Abi Wa’el Dhiab

Hundreds of videos of force-feedings of prisoners at Guantanamo Bay have been ordered to be preserved by a United States district court judge. The judge has also ordered, for the first time, that the government halt the force-feeding of a prisoner temporarily.

Until May 21, Judge Gladys Kessler ordered that the government be “temporarily restrained” from “any Forcible Cell Extractions” (FCEs) of Abu Wa’el Dhiab, a Lebanese prisoner who has been cleared for release by President Barack Obama’s review task force since 2009.

FCEs involve Guantanamo’s riot squad forcibly and often brutally removing prisoners from their cells in order to be force-fed by nurses and doctors after they are put in a restraint chair.

The government was also ordered to “preserve and maintain all relevant videotapes” of Dhiab’s FCEs for force-feedings and all video of Dhiab’s force-feedings from April 9, 2013, and February 19, 2014.

According to attorneys from the human rights organization, Reprieve, who are representing Dhiab in a lawsuit challenging force-feedings, government lawyers admitted “approximately 140 to 150 FCE videos of [Mr Dhiab] between April 9, 2013 and February 19, 2014″ exist. The “vast majority of these videos are of FCEs in connection with enteral feeding or otherwise arguably related to enteral feeding.”

The judge additionally ordered that medical records for Dhiab from April 2013 to the end of December 2013 be provided to Reprieve attorneys.

Cori Crider, a Reprieve attorney representing Dhiab, told Firedoglake that JTF-GTMO has a history of “losing” inconvenient evidence. “During a prior case involving former Guantanamo prisoner Mustafa Ait Idir, Guantanamo authorities told a court “they had ‘lost’ a previously-acknowledged recording of Mr Ait Idir being assaulted by the ‘FCE,’” she said.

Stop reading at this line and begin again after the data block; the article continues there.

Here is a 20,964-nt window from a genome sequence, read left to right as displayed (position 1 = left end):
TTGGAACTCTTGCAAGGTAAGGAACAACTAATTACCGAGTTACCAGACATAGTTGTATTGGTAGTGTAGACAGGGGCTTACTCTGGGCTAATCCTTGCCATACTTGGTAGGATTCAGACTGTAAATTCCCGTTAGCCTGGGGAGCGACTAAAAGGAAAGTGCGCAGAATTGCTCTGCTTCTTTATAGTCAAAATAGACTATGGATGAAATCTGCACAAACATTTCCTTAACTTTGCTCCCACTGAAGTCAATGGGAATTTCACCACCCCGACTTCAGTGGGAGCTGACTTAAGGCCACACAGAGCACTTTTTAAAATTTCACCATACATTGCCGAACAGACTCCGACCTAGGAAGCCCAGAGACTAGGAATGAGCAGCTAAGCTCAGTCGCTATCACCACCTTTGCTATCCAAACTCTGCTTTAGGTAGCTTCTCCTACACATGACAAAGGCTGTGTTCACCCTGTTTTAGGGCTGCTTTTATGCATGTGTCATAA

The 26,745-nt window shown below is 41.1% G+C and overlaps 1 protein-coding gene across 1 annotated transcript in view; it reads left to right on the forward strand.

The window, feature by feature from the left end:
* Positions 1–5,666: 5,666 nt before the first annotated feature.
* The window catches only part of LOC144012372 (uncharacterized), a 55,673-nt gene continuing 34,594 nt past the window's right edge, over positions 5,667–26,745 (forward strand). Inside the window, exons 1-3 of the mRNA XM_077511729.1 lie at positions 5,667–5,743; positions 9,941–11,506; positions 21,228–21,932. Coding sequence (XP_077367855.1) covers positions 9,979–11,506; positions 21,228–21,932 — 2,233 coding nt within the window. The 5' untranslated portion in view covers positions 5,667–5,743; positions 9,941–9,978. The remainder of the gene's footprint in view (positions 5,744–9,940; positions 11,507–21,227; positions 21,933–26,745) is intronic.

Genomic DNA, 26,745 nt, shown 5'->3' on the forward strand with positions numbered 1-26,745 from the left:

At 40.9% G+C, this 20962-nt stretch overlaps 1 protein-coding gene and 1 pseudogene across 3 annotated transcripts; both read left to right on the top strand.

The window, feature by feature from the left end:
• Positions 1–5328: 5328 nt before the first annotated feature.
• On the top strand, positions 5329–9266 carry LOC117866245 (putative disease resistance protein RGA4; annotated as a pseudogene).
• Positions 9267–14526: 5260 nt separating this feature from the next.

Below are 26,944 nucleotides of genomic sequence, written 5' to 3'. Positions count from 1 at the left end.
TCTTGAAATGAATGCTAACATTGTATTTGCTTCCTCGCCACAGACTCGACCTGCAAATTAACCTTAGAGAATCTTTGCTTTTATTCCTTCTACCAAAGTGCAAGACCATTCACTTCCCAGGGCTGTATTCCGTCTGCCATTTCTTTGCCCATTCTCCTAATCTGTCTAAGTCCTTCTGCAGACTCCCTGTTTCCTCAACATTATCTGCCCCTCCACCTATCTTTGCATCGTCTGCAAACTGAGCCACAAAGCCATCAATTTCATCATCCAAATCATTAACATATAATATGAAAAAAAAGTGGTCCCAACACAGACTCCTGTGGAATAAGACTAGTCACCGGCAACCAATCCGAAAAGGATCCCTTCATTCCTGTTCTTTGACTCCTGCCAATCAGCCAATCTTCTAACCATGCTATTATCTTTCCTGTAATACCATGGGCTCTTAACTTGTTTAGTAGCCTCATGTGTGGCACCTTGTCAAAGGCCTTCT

The order from the judge was “a major crack in Guantanamo’s years-long effort to oppress prisoners and to exercise total control over information about the prison,” Crider declared.

The government had resisted efforts to preserve video, calling Reprieve’s emergency motion “frivolous.” But the government apparently never offered any explicitly detailed assurance that the video would be preserved from destruction.

In fact, when confronted over email, the government replied, “DoD is aware of its preservation obligations and has no reason to believe that the videotapes you seek in your motion have been destroyed.” Attorneys concluded that this “equivocation” meant that the government had likely destroyed some video.

What video had previously been destroyed is unknown, but this prompted attorneys to suggest to the judge that all video of force-feedings of all Guantanamo prisoners be ordered to be preserved. (The judge did not issue such an order.)

Dhiab went on hunger strike and began to be subject to force-feeding on April 9, 2013. He joined with other prisoners, including Shaker Aamer, to challenge the practice so he could choose whether to eat or die at Guantanamo.

According to Dhiab, the riot squad at Guantanamo puts him “in the chair in a savage way which did not occur in the days of Bush. They torture me in the name of feeding and fear for my health, even though I can’t breathe or move. The riot team holds me from every limb even when I am being fed. As for the one who is holding my head, he chokes me further.”